It's Sean!

UK freelance journalist, author
and copywriter Sean McManus

Printed from © Sean McManus.
Home > Articles > Music journalism > Promoting your music

Promoting your music online

How to sell your music on iTunes and Amazon

Thumbnail pic of The Jokers Find out how independent artists including The Jokers, Howard Jones and Colin Vearncombe distribute their music to iTunes and Amazon (both MP3s and CDs) in this article by Sean McManus. Includes advice from the operators of digital distribution services on how you can make the most of the opportunities to sell your music online through these leading stores.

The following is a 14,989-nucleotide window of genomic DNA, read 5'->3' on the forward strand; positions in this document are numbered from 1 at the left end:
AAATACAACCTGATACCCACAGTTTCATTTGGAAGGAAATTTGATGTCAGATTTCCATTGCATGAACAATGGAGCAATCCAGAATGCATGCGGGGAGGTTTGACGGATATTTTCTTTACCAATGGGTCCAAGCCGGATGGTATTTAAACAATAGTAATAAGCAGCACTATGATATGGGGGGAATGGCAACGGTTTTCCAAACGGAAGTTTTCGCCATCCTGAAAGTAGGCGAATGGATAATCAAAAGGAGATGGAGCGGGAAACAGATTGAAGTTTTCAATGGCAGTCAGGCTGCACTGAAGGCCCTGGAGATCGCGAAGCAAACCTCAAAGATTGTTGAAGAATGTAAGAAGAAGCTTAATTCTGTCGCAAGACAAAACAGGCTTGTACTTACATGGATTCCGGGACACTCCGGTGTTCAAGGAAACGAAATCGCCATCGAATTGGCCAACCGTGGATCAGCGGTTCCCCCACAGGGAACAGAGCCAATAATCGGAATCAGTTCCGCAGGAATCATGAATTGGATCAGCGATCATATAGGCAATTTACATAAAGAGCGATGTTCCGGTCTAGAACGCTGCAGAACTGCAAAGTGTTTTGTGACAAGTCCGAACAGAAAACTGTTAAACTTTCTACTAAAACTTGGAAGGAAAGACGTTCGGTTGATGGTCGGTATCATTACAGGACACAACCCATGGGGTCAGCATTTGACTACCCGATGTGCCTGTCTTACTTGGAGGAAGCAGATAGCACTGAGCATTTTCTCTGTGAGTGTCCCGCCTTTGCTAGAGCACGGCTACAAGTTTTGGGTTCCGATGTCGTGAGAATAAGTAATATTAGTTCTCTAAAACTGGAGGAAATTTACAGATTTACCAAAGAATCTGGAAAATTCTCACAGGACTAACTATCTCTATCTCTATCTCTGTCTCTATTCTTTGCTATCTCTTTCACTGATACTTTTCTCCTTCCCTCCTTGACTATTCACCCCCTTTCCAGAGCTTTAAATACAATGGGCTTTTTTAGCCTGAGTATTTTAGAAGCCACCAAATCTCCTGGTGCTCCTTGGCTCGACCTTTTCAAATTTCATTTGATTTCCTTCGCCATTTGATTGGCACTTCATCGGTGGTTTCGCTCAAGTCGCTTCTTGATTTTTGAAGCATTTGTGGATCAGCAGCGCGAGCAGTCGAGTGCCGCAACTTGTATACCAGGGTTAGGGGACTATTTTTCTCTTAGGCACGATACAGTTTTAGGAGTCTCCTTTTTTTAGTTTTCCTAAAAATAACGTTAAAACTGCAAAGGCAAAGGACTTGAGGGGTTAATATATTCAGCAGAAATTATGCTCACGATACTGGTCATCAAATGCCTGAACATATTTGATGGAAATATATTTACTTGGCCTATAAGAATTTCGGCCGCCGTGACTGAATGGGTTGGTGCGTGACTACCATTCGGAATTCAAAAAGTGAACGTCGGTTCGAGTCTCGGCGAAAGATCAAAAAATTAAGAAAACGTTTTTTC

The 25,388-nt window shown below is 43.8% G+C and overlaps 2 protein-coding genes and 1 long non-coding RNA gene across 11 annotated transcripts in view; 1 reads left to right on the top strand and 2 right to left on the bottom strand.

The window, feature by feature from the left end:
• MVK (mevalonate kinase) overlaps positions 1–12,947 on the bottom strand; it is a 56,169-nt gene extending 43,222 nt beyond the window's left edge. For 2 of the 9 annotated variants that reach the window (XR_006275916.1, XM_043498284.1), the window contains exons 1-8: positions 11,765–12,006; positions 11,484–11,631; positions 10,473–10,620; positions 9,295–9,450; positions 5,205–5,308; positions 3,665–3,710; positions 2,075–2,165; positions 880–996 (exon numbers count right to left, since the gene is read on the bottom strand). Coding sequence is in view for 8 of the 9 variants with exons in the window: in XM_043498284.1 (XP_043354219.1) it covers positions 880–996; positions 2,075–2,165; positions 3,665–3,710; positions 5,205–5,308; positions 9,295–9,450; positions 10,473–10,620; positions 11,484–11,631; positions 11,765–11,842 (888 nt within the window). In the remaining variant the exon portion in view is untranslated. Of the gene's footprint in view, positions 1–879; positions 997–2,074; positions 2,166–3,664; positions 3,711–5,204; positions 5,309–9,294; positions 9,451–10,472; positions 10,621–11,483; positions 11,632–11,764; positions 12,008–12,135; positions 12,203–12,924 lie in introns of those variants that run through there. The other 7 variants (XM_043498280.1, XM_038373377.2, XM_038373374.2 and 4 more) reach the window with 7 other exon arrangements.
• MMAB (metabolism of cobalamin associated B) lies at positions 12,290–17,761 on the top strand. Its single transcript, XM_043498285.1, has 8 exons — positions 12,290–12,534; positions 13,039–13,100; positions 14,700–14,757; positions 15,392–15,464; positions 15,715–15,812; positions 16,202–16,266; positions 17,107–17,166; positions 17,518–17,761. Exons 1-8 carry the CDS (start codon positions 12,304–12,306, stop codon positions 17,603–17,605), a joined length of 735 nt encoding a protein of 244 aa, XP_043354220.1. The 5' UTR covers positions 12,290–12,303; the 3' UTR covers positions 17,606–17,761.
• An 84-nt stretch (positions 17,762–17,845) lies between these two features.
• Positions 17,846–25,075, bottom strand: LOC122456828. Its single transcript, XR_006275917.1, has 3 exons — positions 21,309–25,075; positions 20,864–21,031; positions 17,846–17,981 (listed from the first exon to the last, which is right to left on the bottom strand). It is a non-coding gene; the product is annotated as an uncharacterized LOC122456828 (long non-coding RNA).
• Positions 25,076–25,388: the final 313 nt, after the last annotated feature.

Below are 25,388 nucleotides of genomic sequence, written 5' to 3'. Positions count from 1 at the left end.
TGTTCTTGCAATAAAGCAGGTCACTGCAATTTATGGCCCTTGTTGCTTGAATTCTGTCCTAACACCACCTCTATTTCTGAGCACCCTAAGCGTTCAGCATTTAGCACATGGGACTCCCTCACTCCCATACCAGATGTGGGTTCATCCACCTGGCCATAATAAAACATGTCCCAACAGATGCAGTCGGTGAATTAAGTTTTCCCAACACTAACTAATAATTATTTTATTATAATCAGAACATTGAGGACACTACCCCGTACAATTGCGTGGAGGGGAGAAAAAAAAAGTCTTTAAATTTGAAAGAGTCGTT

How Andrea Mann got her music into iTunes and Amazon MP3

Andrea Mann Sean McManus interviews jazz artist Andrea Mann about how she used CD Baby to distribute her music digitally online, and finds out how digital distribution can boost your profile as well as your sales. Her album was Rhapsody's Jazz Pick of the Week and she now comes up in Rolling Stone as a contemporary of Diana Krall. "It is simply expected now that you should be able to buy any album you like on iTunes," she says. Find out how she did it...

Viral marketing for musicians

Lily Allen thumbnail Word of mouth has always been an important part of music promotion - music forms communities of fans, and people like to listen to the same bands that their friends are listening to. In this article, I share some examples of how major acts are igniting word of mouth online, including a playable Lily Allen Flash Game, an OK Go video, and information about how AC/DC managed to sneak its video past corporate email filters.